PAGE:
Direct Marketers Determined to Survive Without Driver Data

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Direct marketers and suppliers are confident they'll survive without updated driver license and other data from the Department of Motor Vehicles now that the new Driver's Privacy Protection Act of 1994 went into effect yesterday.


The new law mandates that states require drivers to give specific permission before their information is released for any direct marketing purpose. The information, however, will still be available to companies for statistical purposes, such as research sampling and market research. This information can include type of car purchased, telephone number, address, gender, date of birth, weight, height, eyeglass use and sometimes medical information.


Unlike the original DPPA, the updated version says states must implement provisions allowing consumers to opt in to state programs that market their personal information, a change from the current opt-out provision. Most states have chosen not to run an opt-in program because the costs associated with establishing a statewide opt-in system would not be the best use of the financial resources available.


As of June 1, four states have not yet complied with the law because of their legislative schedules -- Montana, North Dakota, Oregon and Texas -- but they have committed to complying in 2001. The new act was introduced last year by Sen. Richard Shelby, R-AL, chairman of the Senate transportation appropriations subcommittee, and was signed into law by President Clinton in October as part of a $49 billion federal transportation bill.


Acxiom Corp., Polk Co., Experian Information Solutions Inc. and other large list compilers are the main purchasers of the information. These companies use it in their list or data-enhancement products. Direct marketers often overlay their house files with fields that include driver data to help them target the right people.


As a result of the ruling, companies will have to use other data sources, such as credit bureaus, magazine subscription lists and land ownership documents for information; however, the motor vehicle and driver license data are considered the most accurate.


"We're concerned from the point of view that the data that was once available was very specific to the type of vehicle a consumer purchased or leased," said Brand Caso, director of business development at Automotive.com, an online automotive parts and accessories retailer based in Santa Ana, CA. "We'd like to see which people are replacing their cars every three to four years, and we won't be able to get that data anymore."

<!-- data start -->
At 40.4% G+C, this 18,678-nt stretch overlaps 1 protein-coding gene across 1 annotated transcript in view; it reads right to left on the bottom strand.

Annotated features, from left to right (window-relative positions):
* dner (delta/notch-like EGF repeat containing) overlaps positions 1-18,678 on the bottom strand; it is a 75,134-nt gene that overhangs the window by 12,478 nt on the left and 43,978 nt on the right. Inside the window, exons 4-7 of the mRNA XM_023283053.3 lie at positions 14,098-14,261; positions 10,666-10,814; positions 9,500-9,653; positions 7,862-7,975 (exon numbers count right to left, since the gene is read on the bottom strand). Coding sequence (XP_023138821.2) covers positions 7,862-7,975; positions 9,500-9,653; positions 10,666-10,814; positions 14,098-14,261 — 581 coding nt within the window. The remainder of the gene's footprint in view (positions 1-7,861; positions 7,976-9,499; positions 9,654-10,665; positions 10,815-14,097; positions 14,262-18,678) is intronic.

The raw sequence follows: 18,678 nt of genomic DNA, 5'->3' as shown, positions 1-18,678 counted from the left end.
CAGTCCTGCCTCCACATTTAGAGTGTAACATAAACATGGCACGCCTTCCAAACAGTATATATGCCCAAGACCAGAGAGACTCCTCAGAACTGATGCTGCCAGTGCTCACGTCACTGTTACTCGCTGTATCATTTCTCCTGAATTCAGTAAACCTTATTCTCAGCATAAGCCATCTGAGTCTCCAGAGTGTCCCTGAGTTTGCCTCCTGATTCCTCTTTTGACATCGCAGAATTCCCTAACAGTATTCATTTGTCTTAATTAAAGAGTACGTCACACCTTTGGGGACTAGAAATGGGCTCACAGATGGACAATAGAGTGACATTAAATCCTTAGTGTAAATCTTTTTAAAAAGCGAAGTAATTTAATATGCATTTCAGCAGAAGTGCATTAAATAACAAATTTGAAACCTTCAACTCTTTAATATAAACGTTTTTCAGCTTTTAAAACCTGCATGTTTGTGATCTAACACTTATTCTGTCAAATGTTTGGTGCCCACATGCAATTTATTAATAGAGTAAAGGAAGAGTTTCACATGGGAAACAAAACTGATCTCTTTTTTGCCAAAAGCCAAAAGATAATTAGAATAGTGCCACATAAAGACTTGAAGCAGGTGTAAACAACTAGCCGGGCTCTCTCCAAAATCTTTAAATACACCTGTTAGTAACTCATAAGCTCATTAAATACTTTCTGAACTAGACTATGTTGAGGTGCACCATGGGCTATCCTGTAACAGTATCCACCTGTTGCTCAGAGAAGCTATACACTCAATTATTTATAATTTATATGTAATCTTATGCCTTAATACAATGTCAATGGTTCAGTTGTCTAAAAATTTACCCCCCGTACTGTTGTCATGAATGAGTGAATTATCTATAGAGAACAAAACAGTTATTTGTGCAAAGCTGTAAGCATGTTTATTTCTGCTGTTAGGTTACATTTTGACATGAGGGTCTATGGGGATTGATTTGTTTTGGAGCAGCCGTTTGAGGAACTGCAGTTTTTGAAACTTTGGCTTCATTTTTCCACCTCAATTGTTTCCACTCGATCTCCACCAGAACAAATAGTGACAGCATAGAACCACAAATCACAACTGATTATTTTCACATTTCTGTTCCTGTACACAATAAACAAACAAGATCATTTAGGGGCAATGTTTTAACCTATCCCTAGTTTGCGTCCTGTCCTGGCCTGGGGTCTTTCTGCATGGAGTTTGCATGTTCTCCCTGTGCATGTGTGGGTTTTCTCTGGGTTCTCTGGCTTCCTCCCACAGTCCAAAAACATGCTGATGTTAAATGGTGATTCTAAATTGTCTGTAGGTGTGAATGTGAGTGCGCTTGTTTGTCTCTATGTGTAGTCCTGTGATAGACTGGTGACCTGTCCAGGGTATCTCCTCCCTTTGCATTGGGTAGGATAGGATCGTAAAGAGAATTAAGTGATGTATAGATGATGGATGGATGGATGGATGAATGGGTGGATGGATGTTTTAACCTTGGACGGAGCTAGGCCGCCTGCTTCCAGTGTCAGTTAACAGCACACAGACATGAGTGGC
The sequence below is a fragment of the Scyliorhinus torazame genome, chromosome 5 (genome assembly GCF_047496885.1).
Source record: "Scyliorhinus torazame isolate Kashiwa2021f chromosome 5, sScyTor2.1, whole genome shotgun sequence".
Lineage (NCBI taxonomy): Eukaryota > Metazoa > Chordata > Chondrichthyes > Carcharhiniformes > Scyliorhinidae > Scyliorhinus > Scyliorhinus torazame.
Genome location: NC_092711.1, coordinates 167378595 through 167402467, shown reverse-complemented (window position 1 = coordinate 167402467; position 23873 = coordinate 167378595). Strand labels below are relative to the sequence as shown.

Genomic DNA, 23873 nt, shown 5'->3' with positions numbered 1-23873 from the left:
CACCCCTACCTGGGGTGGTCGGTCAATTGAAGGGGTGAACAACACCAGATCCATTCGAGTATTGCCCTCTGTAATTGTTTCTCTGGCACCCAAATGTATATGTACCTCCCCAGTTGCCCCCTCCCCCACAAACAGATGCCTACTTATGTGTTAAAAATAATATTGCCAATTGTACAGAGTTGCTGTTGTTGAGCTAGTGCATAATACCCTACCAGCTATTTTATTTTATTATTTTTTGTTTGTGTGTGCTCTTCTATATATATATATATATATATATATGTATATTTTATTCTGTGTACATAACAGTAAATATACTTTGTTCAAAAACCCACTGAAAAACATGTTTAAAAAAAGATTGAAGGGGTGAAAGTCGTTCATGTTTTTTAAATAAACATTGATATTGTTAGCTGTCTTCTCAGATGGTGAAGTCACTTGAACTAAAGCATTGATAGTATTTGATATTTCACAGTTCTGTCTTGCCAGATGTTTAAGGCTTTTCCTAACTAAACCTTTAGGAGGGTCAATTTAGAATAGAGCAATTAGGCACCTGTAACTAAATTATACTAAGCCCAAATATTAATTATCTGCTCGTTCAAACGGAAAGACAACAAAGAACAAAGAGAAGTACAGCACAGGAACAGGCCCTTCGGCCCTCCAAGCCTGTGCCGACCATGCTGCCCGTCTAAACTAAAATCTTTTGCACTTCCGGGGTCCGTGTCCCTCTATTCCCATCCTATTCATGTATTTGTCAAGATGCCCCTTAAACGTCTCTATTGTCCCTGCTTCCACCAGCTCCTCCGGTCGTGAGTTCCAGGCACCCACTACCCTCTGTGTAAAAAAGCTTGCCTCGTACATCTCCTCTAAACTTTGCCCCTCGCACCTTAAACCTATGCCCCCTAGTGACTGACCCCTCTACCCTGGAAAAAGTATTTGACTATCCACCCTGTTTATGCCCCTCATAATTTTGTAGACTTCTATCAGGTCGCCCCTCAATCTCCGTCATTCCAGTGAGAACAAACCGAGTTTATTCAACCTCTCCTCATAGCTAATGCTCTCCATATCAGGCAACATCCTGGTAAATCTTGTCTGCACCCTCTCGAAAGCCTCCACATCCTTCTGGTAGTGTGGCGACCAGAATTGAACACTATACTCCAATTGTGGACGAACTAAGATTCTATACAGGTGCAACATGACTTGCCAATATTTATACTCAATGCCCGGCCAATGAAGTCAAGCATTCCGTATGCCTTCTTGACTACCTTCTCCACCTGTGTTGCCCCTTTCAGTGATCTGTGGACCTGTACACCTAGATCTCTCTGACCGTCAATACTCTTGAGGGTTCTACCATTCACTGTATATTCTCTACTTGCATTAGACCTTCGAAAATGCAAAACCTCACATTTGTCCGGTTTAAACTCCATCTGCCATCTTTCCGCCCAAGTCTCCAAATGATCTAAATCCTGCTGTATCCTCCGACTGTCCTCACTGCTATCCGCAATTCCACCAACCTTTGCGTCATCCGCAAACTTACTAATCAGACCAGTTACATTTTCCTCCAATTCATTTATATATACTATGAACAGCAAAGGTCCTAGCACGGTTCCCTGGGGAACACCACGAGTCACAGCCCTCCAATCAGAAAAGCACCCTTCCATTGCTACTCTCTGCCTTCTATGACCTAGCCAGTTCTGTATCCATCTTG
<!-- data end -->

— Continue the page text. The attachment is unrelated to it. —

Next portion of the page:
However, suppliers and even some customers are looking on the bright side.


"While the ruling will definitely have an impact on the direct marketing industry, we have several years of experience working with states with restricted data," said Steven Hamilton, director of marketing of the North American unit at Polk Co., Southfield, MI. "We've been able to [offer our customers data from these states] by using over 30 different data sources and modeling techniques. Now, we're offering similar data for all states."


John Jira, president of the automotive information services group at Experian Information Solutions Inc., Orange, CA, agreed.


"Fortunately, we've done business in providing lists in restricted states," he said. "As a result, we have a strong background in modeled information, specifically modeling that describes people that have various brand-vehicle preferences and who have a propensity to buy a certain make and model."


Indeed, before the new DPPA took effect, lists for direct mail were restricted by the District of Columbia and 19 states: Arkansas, California, Georgia, Hawaii, Illinois, Indiana, Kansas, Massachusetts, Nevada, New Jersey, New Mexico, North Carolina, Oklahoma, Pennsylvania, Rhode Island, South Carolina, Vermont, Virginia and Washington.


In addition, Hamilton said that while this data may not be as to-the-point as data from DMVs -- where a company can look for registration data and notice that a consumer has leased a car at one point and will be up for a lease in two years, "we can now look at multiple sources of data, append it and model it to actually come up with a better profile of the customer than we normally would because we had such easy access to them."


Jira reiterated that the data, however, will not be as good as DMV data.


"The users of this information will be giving up some of the pinpoint accuracy that once existed because it just won't be available," he said. "Instead, [direct marketing programs] will be dependent upon who does the best job of modeling various household information."


Bryan Graves, business development manager at the largest Chevrolet dealer in California, Mark Christopher Auto Center, Ontario, CA, also is looking on the bright side.


"The new restricted marketing space will force us to focus more on more quality interactions with customers in real time," said Graves, who plans to look more closely at customer profiles and what their lifestyles, niches and likes and dislikes are. "It's not as easy as just getting vehicle registration information, but I don't think that the easy approach is really working anyway."
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